Negative lolly_braine On Nov 29, 2005, lolly_braine from Brooklyn, NY (Zone 7a) wrote:

My husband was sold this plant as an aquarium plant. When I couldn't find it in my encyclopedia of aquarium plants, I looked online. Apparently, it is fairly common to sell terrestrial plants to naive aquarium owners. I will remove the plants and try growing them as house plants!

Positive hanna1 On Oct 4, 2004, hanna1 from Castro Valley, CA (Zone 9a) wrote:

I love this plant, I have 3 stems at home, I turn the pot just a wee bit everyday, so it keeps its spiral look, I particularly like the way yours looks just like a basket, very very nice, thanks for sharing.

Positive xyris On Aug 4, 2004, xyris from Sebring, FL (Zone 9b) wrote:

I grow this in my outdoor garden year round in Sebring, Florida ...although if we get a freeze it dies back somewhat, therefore I gave it a zone 10 hardiness rather than zone 9b. I have been able to root both stem tip cuttings (about 6 inches or so of stem) and sections of stems (6 to 10) inches long, and rooting worked either in water or soil. If you root these in water, be patient, as it can take 2 months or more before you see signs of new growth from tiny axillary buds (strip off the sheathing bases of the old leaves when rooting cuttings) at the upper one or two nodes of the stem section. The results are a nice variegated 'lucky bamboo' that can be maintained as a houseplant in water, or planted in soil for either an indoor plant or in a subtropical to tropical moist shady garden area.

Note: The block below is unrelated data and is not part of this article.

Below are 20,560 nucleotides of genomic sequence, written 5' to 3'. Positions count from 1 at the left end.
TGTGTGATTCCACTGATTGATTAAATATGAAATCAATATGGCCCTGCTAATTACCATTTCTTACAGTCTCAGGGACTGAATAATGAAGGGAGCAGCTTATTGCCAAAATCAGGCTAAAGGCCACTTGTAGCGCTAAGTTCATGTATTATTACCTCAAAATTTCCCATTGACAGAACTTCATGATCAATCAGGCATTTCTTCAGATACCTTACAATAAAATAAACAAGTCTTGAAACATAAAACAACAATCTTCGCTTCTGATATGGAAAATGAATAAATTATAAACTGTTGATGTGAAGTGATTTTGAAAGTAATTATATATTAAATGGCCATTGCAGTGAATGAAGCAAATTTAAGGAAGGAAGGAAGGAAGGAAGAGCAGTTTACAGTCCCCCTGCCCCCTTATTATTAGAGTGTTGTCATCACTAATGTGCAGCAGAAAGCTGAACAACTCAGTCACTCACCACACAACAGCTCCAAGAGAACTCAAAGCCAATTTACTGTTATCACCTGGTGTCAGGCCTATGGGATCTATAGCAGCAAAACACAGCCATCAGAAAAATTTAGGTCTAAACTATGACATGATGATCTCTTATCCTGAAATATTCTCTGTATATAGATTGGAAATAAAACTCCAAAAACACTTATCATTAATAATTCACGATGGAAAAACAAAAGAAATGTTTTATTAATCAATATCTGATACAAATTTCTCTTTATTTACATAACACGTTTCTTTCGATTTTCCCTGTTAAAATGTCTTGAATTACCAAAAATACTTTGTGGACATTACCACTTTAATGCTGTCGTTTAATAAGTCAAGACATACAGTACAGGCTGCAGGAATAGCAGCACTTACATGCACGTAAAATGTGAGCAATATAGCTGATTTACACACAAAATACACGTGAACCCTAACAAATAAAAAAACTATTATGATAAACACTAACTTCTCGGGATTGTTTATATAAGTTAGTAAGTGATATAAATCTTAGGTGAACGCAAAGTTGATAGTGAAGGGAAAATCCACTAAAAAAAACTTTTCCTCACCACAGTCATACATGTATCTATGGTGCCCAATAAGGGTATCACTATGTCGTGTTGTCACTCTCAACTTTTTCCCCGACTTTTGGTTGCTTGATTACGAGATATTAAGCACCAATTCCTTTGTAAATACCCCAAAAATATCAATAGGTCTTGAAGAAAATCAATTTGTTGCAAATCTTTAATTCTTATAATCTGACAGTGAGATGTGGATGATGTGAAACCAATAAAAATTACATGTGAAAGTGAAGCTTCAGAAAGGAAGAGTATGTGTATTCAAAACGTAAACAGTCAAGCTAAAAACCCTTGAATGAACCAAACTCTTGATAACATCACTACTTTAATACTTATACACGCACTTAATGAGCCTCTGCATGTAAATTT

Positive eloopj On Dec 15, 2002, eloopj from Atlanta, GA (Zone 7b) wrote:

This plant should be kept warm, between 72 and 82F. Sanderina does best in bright indirect or curtain-filtered sunlight. Keep soil moist at all times BUT do not let pots stand in water. Feed monthly with 20-20-20.


This plant has been said to grow in the following regions:

Castro Valley, California
Los Angeles, California
Denver, Colorado
Bartow, Florida
Boca Raton, Florida
Cocoa, Florida
Hollywood, Florida
Port Orange, Florida
Safety Harbor, Florida
Saint Cloud, Florida
Saint Petersburg, Florida
Sebring, Florida
Hawaiian Paradise Park, Hawaii
Denham Springs, Louisiana
Kenner, Louisiana
Marrero, Louisiana
Kansas City, Missouri
Deer Park, Texas
Houston, Texas
Mission, Texas
St John, Virgin Islands
Lakewood, Washington